It’s a dilemma that almost every family faces sooner or later: an aging parent or spouse can no longer live at home and has to move into a care facility. Sometimes the move into long term care is planned, but often – due to a health crisis, accident, or lack of preparation – it catches families by surprise, leaving them in a panic. With a bewildering array of choices, how do they make the best senior housing decision?
Geriatric Care Managers Give Professional, Objective Guidance
Fortunately, because the issue can be so baffling even under the best of circumstances, there is professional help available: a geriatric care manager. For a better understanding of the role of a geriatric care manager, we suggest this helpful explanation on the Caring.com website. Geriatric care managers (also called “case managers” when they are employed by a care facility) “are usually social workers, psychologists, nurses, gerontologists or others with both training and experience in many aspects of elder care,” the website explains. Families often call in a geriatric care manager when they need a professional, objective assessment of the needs of an aging loved one. If long-term care is the right choice, the care manager helps locate a facility and get the older adult safely settled. When family disputes arise, an all too common reality with emotions high, the geriatric care manager can act as a referee. Sometimes care managers even fill in for family members at doctor appointments. In other words, geriatric care managers are an often-overlooked but critically important member of the family care team.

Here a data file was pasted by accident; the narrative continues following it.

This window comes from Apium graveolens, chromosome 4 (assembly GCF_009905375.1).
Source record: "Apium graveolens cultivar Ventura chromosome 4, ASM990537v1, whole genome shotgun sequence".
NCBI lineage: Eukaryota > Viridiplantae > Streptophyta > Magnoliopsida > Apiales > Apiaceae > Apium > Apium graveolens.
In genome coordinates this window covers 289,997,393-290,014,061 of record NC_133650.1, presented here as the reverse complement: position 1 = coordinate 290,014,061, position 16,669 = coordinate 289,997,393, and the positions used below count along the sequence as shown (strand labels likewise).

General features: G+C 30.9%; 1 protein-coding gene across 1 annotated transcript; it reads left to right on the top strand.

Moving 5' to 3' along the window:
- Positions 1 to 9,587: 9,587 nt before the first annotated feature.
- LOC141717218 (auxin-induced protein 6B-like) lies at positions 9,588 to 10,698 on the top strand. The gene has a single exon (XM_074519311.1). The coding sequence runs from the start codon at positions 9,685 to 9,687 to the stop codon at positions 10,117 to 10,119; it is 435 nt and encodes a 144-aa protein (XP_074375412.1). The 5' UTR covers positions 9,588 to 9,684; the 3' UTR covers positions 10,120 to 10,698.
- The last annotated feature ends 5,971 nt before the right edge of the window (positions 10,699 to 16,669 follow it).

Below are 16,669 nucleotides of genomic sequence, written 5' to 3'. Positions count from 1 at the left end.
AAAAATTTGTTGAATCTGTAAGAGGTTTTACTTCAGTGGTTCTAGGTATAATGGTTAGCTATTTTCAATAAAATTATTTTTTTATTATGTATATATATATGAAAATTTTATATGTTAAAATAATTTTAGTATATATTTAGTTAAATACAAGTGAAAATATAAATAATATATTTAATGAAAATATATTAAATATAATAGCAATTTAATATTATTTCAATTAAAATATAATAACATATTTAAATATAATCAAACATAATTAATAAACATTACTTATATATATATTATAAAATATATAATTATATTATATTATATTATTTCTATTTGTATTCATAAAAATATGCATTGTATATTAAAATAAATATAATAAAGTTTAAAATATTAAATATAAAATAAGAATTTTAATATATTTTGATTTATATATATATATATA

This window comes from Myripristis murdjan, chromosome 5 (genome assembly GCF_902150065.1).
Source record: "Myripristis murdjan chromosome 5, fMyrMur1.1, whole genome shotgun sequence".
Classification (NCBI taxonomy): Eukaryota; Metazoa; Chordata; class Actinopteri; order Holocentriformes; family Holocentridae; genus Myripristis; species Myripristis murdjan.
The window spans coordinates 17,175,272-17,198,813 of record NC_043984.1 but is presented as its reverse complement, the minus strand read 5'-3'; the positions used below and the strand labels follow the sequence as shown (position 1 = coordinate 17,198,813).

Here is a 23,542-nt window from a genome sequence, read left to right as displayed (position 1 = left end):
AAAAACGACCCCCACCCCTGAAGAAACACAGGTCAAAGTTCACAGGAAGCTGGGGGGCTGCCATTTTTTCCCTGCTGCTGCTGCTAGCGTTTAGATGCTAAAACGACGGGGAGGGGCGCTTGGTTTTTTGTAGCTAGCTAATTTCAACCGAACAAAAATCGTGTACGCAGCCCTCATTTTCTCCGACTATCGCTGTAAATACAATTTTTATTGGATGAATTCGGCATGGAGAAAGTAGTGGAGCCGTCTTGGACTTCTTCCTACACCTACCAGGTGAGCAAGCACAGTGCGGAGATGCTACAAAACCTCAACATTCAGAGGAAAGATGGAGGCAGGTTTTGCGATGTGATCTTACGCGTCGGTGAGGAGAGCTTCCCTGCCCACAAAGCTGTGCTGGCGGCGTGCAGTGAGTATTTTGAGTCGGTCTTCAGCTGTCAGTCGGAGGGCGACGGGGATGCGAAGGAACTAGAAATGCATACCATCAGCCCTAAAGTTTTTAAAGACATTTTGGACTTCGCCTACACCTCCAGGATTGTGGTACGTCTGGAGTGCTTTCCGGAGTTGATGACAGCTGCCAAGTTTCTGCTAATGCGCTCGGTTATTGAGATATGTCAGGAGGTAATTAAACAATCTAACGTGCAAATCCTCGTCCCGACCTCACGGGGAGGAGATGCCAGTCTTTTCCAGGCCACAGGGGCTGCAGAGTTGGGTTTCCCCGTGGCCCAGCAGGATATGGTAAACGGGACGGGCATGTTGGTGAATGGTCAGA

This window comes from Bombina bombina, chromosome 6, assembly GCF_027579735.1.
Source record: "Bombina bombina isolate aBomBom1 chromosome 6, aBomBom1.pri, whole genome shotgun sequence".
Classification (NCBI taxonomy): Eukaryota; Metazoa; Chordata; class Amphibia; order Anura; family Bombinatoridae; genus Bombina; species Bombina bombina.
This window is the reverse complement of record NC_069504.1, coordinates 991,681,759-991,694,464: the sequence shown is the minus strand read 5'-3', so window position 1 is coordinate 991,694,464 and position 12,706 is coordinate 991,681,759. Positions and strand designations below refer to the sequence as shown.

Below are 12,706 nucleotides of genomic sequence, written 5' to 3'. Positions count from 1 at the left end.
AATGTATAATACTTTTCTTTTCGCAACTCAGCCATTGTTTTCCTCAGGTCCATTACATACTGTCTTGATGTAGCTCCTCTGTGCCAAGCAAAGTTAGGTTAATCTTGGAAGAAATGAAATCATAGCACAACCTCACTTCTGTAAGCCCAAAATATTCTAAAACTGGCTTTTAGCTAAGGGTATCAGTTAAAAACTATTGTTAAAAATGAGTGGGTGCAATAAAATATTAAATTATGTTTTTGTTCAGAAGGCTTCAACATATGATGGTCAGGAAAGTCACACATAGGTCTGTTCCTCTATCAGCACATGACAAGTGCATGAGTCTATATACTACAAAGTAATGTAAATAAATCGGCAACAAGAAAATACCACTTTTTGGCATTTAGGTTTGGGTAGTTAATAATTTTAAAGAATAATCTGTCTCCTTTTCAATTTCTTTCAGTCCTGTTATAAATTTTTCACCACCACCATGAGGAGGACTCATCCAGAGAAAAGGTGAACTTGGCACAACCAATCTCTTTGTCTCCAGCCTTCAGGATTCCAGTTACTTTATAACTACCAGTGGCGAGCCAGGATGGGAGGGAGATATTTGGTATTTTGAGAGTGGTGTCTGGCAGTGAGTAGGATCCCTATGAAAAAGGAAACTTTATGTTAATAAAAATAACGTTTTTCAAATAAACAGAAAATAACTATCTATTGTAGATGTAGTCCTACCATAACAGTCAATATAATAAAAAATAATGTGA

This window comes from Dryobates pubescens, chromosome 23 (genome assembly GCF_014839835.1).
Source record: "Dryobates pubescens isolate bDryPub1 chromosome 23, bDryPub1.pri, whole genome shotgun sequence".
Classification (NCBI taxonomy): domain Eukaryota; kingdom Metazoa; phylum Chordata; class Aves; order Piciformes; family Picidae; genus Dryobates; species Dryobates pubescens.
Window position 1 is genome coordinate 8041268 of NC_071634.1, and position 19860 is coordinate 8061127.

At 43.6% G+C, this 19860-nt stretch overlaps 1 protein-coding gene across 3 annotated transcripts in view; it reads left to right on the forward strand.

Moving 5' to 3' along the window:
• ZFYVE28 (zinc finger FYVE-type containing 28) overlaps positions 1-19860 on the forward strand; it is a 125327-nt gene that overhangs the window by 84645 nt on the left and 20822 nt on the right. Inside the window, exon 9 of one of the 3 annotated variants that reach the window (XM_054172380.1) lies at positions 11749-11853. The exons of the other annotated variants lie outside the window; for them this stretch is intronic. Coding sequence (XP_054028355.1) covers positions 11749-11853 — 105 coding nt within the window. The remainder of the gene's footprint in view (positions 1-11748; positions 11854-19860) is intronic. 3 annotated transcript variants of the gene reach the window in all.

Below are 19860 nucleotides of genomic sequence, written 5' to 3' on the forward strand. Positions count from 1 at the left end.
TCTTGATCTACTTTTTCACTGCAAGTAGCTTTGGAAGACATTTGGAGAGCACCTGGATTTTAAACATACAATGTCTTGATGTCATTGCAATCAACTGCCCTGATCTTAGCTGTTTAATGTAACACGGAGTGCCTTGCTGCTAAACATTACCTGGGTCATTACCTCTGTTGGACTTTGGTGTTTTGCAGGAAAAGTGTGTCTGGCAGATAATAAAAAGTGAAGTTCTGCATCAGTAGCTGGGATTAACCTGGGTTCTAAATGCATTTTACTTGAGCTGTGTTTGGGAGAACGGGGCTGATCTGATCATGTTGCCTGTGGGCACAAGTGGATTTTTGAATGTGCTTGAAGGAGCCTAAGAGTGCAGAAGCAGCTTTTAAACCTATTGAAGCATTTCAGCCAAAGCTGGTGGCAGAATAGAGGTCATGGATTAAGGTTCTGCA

In fact, the team analogy is common when geriatric care managers describe their work. “The better you work as a team and the more you collaborate with peers and colleagues,” says one 35-year geriatric care veteran, “the better the outcome for the patient.” The team metaphor is particularly accurate because so many adult children are either too busy or living too far away to provide care. “Around 80 percent of my clients are adult children who live out of state or are working,” says another care manager, and are unable to manage the demands of caregiving without major dislocation or severe burnout. Calling in a professional reduces the burden of care and allows adult children to be their parent’s kids, not their caregivers.
Geriatric Care Managers Help Fill Gaps in Senior Care Staffing
According to the Caring.com article, the role of the geriatric care manager is increasingly important to families because so many assisted living facilities and nursing homes are facing chronic staffing shortfalls. “Clinical facility staff often work long hours and could be dealing with manpower shortages,” the article explains, “and communication can get lost in that shuffle.” In a busy care facility, individual patient needs too often fall through the cracks, and part of the task of the geriatric care manager is to visit facilities, talk with staff and close those cracks so the loved one gets the care they need and deserve. Again, this kind of on-site advocacy is critical for many professional families or those separated by distance. “Family caregivers who are working or don’t live nearby, especially find [the care manager’s] support and advice to be a godsend,” says Caring.com.